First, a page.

SlutWalk Serves A Purpose

SlutWalk is a response to a police officer who said "women should avoid dressing like sluts in order not to be victimized."  To defy the pattern of blaming the victim, women are organizing events where they march in provocative clothing to bring attention the the fact that it doesn't matter what a person wears, they are not inviting sexual attacks by showing some leg or cleavage.  In fact, it is no less a rape if a woman is walking naked down the street.  Nothing, and I mean nothing, gives a person the right to invade another person's body without their consent.

USA Today draws several parallels between this movement and Take Back The Night, where victims of assault walk campuses and dangerous areas to bring attention the crimes, and to announce to criminals that they will not be chased off the streets in fear.  The two are similar in feel, but bring two entirely different methods in accomplishing their goals.  SlutWalk isn't poking fun at sexual crimes, it is bringing context to a quote from an asshole who thinks women bring rapes on themselves by how they dress.  The fact that his phrase "dressing like sluts" illustrates the very problem they are bringing attention to.  I respectfully disagree with the groups who feel the word slut is inappropriate in this context.

For example, we have this:

"Using the word 'slut' as an adjective to describe women in any way, shape or form just reinforces that pigeonholing of women and tying our value to our worth as sexual beings," Koestner said. "The things that we're trying to accomplish are talking about where women find comfort and where women can heal after being the victim of abuse and objectification and sexualization…. We believe collectively that the violence against women and violence against anyone shouldn't be based upon gender or what one is wearing. But the source of female empowerment or power of the person - I don't think all of us would ever agree that the power comes from the freedom to wear what you want."
Maybe I'm the one who is off here, but it seems to me that this type of thinking misses the very point. The participants in SlutWalk are not calling themselves sluts, they are saying that it is wrong to believe women "ask" for sexual assault.  I do not see anywhere that they are saying that is the end of the matter. It is simply the part of the problem they chose to address.  There is no way to cover every relevant aspect of sexual assault.  SlutWalk just says that if you show some cleavage you are not inviting being attacked.  If you choose to wear a short skirt, you are not responsible for the criminal actions of another.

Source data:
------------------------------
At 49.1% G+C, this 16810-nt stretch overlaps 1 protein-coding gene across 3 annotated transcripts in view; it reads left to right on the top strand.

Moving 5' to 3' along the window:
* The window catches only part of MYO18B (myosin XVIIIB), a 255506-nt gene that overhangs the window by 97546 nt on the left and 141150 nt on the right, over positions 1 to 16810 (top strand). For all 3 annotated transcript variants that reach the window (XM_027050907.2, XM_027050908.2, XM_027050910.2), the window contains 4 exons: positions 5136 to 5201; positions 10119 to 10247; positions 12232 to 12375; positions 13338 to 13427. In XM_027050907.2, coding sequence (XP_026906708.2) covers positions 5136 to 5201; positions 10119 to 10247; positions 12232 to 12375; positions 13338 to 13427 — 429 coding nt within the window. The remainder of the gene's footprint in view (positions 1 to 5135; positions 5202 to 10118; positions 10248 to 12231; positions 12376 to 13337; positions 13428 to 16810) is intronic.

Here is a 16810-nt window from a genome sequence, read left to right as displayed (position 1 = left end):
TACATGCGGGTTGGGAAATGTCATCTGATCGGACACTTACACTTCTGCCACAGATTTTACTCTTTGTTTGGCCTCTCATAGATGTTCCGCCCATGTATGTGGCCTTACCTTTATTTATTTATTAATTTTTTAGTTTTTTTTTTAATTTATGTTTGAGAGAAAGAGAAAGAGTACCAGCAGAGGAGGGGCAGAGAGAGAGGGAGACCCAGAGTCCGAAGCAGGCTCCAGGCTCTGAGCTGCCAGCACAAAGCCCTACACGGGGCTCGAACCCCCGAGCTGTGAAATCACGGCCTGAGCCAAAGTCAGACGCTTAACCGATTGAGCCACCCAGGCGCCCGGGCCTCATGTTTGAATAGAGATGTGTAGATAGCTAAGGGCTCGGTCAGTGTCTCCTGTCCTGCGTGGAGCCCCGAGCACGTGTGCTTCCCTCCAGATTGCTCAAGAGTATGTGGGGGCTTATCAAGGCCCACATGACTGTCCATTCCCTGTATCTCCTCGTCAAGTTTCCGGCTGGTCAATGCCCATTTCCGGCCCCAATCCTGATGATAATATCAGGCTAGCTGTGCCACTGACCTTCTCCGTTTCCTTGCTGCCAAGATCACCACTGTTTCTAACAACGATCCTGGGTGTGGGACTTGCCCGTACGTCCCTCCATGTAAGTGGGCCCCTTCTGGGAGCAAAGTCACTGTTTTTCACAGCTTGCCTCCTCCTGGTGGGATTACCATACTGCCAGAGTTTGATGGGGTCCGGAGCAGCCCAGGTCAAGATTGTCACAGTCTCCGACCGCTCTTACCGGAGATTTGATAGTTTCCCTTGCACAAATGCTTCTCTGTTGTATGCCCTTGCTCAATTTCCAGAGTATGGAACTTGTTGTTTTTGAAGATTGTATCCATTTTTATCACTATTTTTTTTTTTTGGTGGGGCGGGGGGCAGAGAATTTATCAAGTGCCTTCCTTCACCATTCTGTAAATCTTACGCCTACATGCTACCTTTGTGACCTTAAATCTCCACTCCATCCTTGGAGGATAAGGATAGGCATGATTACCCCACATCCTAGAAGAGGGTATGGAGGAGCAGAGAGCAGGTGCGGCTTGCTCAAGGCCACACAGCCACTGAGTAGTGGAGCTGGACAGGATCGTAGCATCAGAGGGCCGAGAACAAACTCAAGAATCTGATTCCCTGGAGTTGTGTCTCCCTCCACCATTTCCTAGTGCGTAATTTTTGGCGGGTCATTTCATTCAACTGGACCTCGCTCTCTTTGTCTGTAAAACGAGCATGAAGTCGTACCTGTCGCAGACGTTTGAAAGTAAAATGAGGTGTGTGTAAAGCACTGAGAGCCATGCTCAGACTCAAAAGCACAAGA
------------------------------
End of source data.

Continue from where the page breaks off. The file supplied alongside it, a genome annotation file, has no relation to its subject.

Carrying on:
Hundreds of black women (many of them professors) have endorsed an open letter to SlutWalk, which says that to call themselves sluts would validate "the already historically entrenched ideology and recurring messages about what and who the black woman is."
"As black women and girls we find no space in SlutWalk, no space for participation and to unequivocally denounce rape and sexual assault as we have experienced it. We are perplexed by the use of the term 'slut' and by any implication that this word, much like the word 'Ho' or the 'N' word should be re-appropriated," the letter reads. "In the United States, where slavery constructed black female sexualities, Jim Crow kidnappings, rape and lynchings, gender misrepresentations, and more recently, where the black female immigrant struggle combine, 'slut' has different associations for black women. We do not recognize ourselves nor do we see our lived experiences reflected within SlutWalk and especially not in its brand and its label."
Again, SlutWalk did not say they were carrying the torch for every possible relationship to sexual assault.  They may not include the particulars that apply to black women and girls, but they would not be taking anything away from these women, as their point is to help women of every race and walk of life.  If these women feel they are not included, it isn't on purpose, and the spirit of the protest would surely happily include a sister movement that brought attention to what these women feel has been overlooked.  To me this wasn't misrepresenting black women, but would allow for different groups working together while cooperating from different perspectives.

The whole point is: it's just a damned word.  A word that is not justification for rape, a word that is not a real description of a woman who wears spaghetti straps or is responsible for her own sexuality.  Slut is like "bitch" or any other hollow insult, it only applies if you allow it.